Ultimately, we believe local, organic food is a national security issue on par with Homeland Security. Austin depends on California for its food. What happens if California’s drought continues? How will that affect us? Having discussions and policies about food security—where it comes from and how to improve distribution—only strengthens our community.

Can you tell me about some of the programs that you’re proud to offer at NFI?

Our School-to-Farm program is one of our favorite programs and grows each year. Our initiatives include: hosting field trips for all ages (from kindergarten to college), visiting schools, providing resources to gardening teachers, and using our farm as a classroom.

It’s incredible to see the transformation that occurs as students take ownership of the farm and its processes. For three years, fifth graders have spent Fridays at the farm for four months at a time. They are included in all aspects of the farm, from making compost to making change at the farm stand. This hands-on work helps them experience how sustainable systems are interconnected. Over the years, students have created farm signs, designed a self-guided farm tour for visitors, created videos about sustainable systems and installed a new livestock area.

Another rewarding partnership is with Multicultural Refugee Coalition’s Farm Link program. One morning each week, we host refugees, many of who farmed in their former countries, and they help in the fields in exchange for vegetables. Being on the farm is a joyous experience for them and we love the delicious meals they share. We hope to accommodate more refugees as soon as funding is found for additional transportation.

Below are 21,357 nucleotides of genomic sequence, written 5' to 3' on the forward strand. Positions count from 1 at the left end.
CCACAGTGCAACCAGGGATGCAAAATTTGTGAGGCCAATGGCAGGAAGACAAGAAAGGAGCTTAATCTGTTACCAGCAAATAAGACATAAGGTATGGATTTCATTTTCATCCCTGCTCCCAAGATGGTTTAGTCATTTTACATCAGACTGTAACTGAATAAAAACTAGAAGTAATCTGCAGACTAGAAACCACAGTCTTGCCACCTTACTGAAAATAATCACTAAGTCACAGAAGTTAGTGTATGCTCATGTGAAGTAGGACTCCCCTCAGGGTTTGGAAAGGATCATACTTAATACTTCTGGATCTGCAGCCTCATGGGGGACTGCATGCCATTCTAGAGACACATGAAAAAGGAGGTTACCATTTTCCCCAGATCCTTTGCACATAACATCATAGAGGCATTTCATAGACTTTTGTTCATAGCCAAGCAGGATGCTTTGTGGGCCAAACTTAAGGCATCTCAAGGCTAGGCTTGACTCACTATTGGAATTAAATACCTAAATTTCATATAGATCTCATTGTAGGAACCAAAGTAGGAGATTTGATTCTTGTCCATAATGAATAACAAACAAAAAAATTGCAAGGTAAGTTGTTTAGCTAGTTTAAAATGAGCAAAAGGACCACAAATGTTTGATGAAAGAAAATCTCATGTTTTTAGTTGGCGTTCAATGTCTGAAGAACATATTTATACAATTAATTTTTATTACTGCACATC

What goals were you able to achieve with the Austin Food and Wine Alliance grant you were awarded?

The AFWA grant enabled us to strengthen our ties to Multi-Cultural Refugee Coalition’s (MRC) Farm Link program. We’ve been helping refugees farm here for more than a year and want to do more, including helping them create their own farms and food products. This work led to an opportunity to partner with City of Austin and University of Texas’ Coleman Coker’s architecture class, which takes on a community project each summer.

The City of Austin owns a great deal of floodplain property that they’d like to farm so we worked together to create a mobile rest station for people working in fields and floodplains. Our “Farmer Rover” is a one-of-a-kind mobile farm tool that serves as a place to eat, rest, store equipment, and have a bathroom. It’s perfect for floodplains where permanent buildings are not permitted. The students created a sleek, modern design.

What’s next for NFI?
Some of our goals include:

  • Growing our camps for adults and children. To do this, we are seeking sponsors to invest in infrastructure and help us provide more scholarships.

  • Increasing our capacity to host and train more volunteers and visitors.

  • Developing more innovative programs to showcase area farmers, CSA members and sustainability experts. Upcoming talks range from fruit tree propagation to what individuals can do about climate change.

  • Finally, our newly launched Keep Our Green Gates Open campaign is designed to raise awareness about the lack of farmland preservation policies and our historic farm site, which was purchased by an Arizona-based developer in March. Currently, there is not one policy on the books protecting Austin’s farmland.

You can find out more about NFI programs and events, as well as find their farmstand hours of operation on their website.